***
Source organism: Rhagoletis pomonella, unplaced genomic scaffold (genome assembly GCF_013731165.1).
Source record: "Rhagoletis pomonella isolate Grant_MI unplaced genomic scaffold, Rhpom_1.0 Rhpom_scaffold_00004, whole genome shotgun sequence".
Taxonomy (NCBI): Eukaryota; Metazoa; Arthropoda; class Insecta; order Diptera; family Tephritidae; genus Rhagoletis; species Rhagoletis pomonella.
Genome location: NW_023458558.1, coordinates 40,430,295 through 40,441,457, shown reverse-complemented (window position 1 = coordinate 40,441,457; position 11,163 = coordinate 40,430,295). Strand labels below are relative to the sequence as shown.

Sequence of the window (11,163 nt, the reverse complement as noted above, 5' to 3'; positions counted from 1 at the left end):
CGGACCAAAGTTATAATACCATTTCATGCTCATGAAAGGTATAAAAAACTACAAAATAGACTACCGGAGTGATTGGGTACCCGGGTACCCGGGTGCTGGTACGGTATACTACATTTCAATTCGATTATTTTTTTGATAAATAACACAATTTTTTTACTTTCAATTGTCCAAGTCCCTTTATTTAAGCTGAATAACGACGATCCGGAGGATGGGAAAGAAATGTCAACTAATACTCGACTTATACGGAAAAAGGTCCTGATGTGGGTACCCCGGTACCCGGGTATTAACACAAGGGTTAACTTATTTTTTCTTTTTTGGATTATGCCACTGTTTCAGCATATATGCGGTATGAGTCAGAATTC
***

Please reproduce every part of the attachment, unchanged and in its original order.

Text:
Source organism: Rhagoletis pomonella, unplaced genomic scaffold (genome assembly GCF_013731165.1).
Source record: "Rhagoletis pomonella isolate Grant_MI unplaced genomic scaffold, Rhpom_1.0 Rhpom_scaffold_00004, whole genome shotgun sequence".
Taxonomy (NCBI): Eukaryota; Metazoa; Arthropoda; class Insecta; order Diptera; family Tephritidae; genus Rhagoletis; species Rhagoletis pomonella.
Genome location: NW_023458558.1, coordinates 40,430,295 through 40,441,457, shown reverse-complemented (window position 1 = coordinate 40,441,457; position 11,163 = coordinate 40,430,295). Strand labels below are relative to the sequence as shown.

Sequence of the window (11,163 nt, the reverse complement as noted above, 5' to 3'; positions counted from 1 at the left end):
CGGACCAAAGTTATAATACCATTTCATGCTCATGAAAGGTATAAAAAACTACAAAATAGACTACCGGAGTGATTGGGTACCCGGGTACCCGGGTGCTGGTACGGTATACTACATTTCAATTCGATTATTTTTTTGATAAATAACACAATTTTTTTACTTTCAATTGTCCAAGTCCCTTTATTTAAGCTGAATAACGACGATCCGGAGGATGGGAAAGAAATGTCAACTAATACTCGACTTATACGGAAAAAGGTCCTGATGTGGGTACCCCGGTACCCGGGTATTAACACAAGGGTTAACTTATTTTTTCTTTTTTGGATTATGCCACTGTTTCAGCATATATGCGGTATGAGTCAGAATTC